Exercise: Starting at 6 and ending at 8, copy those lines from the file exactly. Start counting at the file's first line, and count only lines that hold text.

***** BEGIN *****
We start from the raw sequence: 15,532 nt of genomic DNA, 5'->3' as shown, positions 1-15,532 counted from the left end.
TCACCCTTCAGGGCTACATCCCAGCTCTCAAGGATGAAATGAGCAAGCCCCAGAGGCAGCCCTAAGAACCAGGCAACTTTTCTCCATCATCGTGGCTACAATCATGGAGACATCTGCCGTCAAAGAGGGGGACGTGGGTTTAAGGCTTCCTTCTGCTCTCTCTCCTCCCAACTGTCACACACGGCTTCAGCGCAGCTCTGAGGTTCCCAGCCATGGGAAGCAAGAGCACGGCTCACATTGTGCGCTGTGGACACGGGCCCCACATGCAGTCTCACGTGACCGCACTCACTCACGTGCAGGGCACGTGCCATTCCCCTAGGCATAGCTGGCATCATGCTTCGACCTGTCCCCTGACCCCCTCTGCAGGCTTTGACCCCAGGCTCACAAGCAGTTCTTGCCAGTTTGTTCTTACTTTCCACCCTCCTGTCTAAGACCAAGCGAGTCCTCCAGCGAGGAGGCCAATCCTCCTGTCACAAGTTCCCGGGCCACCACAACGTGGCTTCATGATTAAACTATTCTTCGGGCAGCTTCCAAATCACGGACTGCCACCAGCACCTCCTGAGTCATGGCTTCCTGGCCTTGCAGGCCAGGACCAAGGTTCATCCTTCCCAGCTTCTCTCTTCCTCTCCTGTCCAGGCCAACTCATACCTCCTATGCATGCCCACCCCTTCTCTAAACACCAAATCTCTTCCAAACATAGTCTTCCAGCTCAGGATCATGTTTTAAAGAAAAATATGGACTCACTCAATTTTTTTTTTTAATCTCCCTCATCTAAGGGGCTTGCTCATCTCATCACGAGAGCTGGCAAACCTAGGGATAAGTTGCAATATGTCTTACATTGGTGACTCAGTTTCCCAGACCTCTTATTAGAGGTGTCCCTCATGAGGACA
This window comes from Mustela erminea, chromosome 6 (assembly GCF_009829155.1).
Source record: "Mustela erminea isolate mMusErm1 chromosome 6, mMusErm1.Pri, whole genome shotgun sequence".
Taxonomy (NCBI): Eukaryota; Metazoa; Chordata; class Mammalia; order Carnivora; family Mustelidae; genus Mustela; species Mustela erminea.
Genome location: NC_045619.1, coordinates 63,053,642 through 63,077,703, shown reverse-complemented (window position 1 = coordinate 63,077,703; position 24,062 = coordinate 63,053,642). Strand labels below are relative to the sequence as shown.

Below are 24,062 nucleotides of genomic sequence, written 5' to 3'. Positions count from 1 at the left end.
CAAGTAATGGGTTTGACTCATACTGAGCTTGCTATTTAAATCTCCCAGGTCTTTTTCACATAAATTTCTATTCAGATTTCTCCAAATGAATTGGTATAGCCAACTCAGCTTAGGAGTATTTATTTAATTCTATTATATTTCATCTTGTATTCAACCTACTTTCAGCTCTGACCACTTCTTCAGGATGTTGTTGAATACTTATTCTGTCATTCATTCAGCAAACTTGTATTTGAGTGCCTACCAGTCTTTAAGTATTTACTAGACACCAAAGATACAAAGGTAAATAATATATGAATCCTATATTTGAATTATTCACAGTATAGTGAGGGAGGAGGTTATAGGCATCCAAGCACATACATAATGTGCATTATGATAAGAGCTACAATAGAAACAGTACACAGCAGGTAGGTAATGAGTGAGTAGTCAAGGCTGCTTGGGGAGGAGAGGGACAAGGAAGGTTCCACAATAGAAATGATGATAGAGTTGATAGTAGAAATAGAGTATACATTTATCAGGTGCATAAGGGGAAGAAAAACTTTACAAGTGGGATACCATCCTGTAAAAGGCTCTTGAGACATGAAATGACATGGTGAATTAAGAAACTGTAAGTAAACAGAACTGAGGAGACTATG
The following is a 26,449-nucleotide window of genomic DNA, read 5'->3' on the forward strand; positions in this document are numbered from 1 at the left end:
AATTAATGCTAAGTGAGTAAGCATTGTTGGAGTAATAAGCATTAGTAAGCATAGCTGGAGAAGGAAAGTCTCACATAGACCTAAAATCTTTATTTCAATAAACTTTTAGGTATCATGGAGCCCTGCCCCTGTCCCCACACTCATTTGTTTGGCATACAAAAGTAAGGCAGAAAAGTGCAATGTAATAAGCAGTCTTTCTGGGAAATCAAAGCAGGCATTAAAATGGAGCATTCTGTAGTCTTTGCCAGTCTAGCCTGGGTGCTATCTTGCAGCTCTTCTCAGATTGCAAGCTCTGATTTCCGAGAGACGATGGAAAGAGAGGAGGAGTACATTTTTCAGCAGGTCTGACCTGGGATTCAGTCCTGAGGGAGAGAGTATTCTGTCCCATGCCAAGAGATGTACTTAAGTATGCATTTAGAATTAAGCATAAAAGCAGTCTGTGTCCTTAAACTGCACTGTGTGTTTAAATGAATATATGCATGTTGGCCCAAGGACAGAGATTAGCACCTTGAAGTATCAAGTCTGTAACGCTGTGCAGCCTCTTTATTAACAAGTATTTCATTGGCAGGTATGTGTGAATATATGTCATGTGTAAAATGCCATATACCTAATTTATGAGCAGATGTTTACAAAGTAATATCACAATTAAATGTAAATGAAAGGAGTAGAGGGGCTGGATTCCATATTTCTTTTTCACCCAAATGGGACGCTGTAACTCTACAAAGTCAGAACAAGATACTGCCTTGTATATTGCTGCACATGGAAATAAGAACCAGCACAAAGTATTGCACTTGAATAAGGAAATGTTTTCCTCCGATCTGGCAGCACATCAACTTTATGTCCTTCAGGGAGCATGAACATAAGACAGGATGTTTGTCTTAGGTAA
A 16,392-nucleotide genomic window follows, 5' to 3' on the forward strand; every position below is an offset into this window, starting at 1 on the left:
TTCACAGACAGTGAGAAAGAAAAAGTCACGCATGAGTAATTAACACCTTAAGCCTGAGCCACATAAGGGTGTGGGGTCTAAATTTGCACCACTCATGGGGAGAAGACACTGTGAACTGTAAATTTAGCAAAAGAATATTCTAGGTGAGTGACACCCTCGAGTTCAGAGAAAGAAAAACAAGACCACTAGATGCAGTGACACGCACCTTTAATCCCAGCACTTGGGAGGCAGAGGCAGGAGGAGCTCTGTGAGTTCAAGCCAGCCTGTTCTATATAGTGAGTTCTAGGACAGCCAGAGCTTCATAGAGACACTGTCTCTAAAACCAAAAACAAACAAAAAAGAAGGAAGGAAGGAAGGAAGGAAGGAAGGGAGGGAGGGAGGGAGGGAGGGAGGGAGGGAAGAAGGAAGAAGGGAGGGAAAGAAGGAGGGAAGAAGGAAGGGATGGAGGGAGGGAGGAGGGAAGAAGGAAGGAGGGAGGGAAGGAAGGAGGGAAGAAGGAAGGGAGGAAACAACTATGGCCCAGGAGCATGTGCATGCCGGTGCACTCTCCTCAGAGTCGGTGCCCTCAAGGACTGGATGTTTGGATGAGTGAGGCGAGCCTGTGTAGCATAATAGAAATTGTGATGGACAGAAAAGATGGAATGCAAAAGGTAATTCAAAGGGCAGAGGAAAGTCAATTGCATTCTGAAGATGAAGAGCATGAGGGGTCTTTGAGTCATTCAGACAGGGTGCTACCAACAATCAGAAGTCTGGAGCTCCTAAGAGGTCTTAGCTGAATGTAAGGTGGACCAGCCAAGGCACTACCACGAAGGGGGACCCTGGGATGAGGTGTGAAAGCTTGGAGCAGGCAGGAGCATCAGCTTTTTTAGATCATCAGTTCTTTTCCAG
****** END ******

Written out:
Genome location: NC_045619.1, coordinates 63,053,642 through 63,077,703, shown reverse-complemented (window position 1 = coordinate 63,077,703; position 24,062 = coordinate 63,053,642). Strand labels below are relative to the sequence as shown.

Below are 24,062 nucleotides of genomic sequence, written 5' to 3'. Positions count from 1 at the left end.
CAAGTAATGGGTTTGACTCATACTGAGCTTGCTATTTAAATCTCCCAGGTCTTTTTCACATAAATTTCTATTCAGATTTCTCCAAATGAATTGGTATAGCCAACTCAGCTTAGGAGTATTTATTTAATTCTATTATATTTCATCTTGTATTCAACCTACTTTCAGCTCTGACCACTTCTTCAGGATGTTGTTGAATACTTATTCTGTCATTCATTCAGCAAACTTGTATTTGAGTGCCTACCAGTCTTTAAGTATTTACTAGACACCAAAGATACAAAGGTAAATAATATATGAATCCTATATTTGAATTATTCACAGTATAGTGAGGGAGGAGGTTATAGGCATCCAAGCACATACATAATGTGCATTATGATAAGAGCTACAATAGAAACAGTACACAGCAGGTAGGTAATGAGTGAGTAGTCAAGGCTGCTTGGGGAGGAGAGGGACAAGGAAGGTTCCACAATAGAAATGATGATAGAGTTGATAGTAGAAATAGAGTATACATTTATCAGGTGCATAAGGGGAAGAAAAACTTTACAAGTGGGATACCATCCTGTAAAAGGCTCTTGAGACATGAAATGACATGGTGAATTAAGAAACTGTAAGTAAACAGAACTGAGGAGACTATG